Amadis of Gaul, Volume 2
N. Biggs, 1803
On December 26, 2004, a massive tsunami triggered by an underwater earthquake pummeled the coasts of Thailand, Indonesia, Sri Lanka, and other countries along the Indian Ocean. With casualties as far away as Africa, the aftermath was overwhelming: ships could be spotted miles inland; cars floated in the ocean; legions of the unidentified dead -- an estimated 225,000 -- were buried in mass graves; relief organizations struggled to reach rural areas and provide adequate aid for survivors.
Shortly after this disaster, researchers from around the world traveled to the region's most devastated areas, observing and documenting the tsunami's impact. The Indian Ocean Tsunami: The Global Response to a Natural Disaster offers the first analysis of the response and recovery effort. Editors Pradyumna P. Karan and S. Subbiah, employing an interdisciplinary approach, have assembled an international team of top geographers, geologists, anthropologists, and political scientists to study the environmental, economic, and political effects of the 2004 Indian Ocean tsunami.
The volume includes chapters that address the tsunami's geo-environmental impact on coastal ecosystems and groundwater systems. Other chapters offer sociocultural perspectives on religious power relations in South India and suggest ways to improve government agencies' response systems for natural disasters.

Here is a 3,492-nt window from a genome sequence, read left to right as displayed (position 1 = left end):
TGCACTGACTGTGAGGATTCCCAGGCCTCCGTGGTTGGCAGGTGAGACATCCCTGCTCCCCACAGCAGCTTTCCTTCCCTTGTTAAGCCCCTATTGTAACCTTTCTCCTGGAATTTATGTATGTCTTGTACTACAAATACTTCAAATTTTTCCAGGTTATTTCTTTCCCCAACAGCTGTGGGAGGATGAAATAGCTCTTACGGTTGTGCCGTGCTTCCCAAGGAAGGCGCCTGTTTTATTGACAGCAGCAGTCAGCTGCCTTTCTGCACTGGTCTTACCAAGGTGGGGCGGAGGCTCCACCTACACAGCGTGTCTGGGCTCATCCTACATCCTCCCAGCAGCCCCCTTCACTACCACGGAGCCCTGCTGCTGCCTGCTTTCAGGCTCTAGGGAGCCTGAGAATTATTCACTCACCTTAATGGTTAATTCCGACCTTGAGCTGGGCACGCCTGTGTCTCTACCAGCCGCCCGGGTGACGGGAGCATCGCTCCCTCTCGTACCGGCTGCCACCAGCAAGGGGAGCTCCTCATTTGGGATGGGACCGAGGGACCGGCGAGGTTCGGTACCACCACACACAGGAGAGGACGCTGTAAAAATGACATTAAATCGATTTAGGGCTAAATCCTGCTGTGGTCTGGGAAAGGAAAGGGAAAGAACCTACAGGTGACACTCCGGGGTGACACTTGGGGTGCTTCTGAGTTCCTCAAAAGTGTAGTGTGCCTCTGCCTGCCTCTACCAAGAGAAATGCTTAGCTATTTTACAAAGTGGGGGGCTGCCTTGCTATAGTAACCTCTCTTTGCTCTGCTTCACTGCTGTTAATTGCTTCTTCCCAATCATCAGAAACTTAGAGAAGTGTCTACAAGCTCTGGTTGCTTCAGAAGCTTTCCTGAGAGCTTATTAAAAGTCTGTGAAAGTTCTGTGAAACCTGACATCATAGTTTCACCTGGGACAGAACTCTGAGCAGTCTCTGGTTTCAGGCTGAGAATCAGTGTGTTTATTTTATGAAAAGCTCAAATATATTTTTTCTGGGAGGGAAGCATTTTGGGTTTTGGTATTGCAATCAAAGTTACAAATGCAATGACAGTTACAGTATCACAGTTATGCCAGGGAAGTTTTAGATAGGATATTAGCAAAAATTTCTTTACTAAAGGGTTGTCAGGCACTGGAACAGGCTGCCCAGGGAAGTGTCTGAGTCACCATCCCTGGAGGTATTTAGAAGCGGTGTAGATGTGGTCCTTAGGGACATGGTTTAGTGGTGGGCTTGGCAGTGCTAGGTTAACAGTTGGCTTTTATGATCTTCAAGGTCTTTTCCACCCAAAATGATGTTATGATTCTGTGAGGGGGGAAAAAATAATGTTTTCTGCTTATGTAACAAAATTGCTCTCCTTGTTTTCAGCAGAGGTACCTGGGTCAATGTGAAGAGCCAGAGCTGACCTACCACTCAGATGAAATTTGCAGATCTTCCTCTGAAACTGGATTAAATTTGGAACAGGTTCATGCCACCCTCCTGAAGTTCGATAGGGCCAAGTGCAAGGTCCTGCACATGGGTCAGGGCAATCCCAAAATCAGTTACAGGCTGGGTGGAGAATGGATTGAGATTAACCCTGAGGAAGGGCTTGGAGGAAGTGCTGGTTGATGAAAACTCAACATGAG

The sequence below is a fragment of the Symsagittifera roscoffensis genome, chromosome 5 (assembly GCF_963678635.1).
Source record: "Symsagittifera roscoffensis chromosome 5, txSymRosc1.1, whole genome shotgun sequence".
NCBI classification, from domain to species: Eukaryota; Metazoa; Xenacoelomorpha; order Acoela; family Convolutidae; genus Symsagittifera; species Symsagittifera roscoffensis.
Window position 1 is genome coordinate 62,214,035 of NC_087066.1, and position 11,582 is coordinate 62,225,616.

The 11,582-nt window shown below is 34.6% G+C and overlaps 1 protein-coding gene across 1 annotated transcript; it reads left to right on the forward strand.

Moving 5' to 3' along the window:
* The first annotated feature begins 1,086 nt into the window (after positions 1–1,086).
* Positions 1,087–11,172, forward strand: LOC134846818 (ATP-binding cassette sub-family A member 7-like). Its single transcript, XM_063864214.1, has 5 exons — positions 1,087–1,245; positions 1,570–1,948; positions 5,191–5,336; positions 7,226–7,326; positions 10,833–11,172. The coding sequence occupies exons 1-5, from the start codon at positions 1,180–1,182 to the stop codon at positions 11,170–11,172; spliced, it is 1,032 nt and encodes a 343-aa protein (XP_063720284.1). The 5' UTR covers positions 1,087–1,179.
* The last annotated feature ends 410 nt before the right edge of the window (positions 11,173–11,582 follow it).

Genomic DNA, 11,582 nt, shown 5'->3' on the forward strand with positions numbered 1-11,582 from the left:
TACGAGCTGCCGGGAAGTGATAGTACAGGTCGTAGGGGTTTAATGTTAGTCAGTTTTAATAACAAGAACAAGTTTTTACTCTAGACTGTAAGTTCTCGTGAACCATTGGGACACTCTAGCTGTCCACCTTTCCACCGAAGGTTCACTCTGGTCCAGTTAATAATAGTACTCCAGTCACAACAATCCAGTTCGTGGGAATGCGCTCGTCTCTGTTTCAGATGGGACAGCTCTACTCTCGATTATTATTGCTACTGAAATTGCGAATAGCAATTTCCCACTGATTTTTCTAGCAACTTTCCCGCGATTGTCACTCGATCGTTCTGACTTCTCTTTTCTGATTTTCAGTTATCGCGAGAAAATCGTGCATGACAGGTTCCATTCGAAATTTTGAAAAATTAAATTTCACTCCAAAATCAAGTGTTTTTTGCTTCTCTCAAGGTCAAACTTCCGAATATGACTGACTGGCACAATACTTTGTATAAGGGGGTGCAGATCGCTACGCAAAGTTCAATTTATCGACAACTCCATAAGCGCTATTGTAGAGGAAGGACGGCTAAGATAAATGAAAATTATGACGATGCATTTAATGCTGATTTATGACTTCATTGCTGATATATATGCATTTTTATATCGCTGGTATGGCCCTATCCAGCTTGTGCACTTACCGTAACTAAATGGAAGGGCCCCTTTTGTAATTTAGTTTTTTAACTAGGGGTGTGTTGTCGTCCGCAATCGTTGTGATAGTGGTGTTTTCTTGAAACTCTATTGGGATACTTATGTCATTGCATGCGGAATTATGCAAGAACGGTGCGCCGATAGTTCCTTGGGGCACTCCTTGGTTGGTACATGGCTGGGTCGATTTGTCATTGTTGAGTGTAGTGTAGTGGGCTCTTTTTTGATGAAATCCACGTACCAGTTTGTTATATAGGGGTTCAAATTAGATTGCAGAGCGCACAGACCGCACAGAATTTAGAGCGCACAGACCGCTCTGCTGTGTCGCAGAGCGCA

A clear and definitive analysis of the second deadliest natural disaster on record, The Indian Ocean Tsunami will be of interest to environmentalists and political scientists alike, as well as to planners and administrators of disaster-preparedness programs.
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Never trust me, quoth Amadis, if he comes not with the news of some great
mishap to seek us. Presently the Dwarf came up and related all his tidings, and
how Oriana was carried away. Holy Mary, help me! cried Amadis ; which way did
... the gate opened, and a Knight came out, and went to a high eminence and
looked all round; then returned into the castle. It was not long before he saw
Arcalaus and his four companions come out, all well armed, and among them
Oriana knew the voice, and shook all over ; but Arcalaus and the other ran at him.
He took his aim at Arcalaus, and bore him right over the crupper ; then turned his
horse and smote at Grumen, so that the point and part of the stave of the spear ...
Amadis soon came up to them, and lifting up his sword dared not put forth his
strength lest he should slay both, but with a half-blow he smote him or the
shoulder, and cut away part of the cuirass and the skin ; then Arcalaus let Oriana
fall, that ...
Amadis then placed Oriana upon the Damsels palfrey, while Gandalin caught
one of the loose horses for the Damsel, and taking her bridle they left the place of
battle. But Amadis as they went along reminded Oriana how she had promised to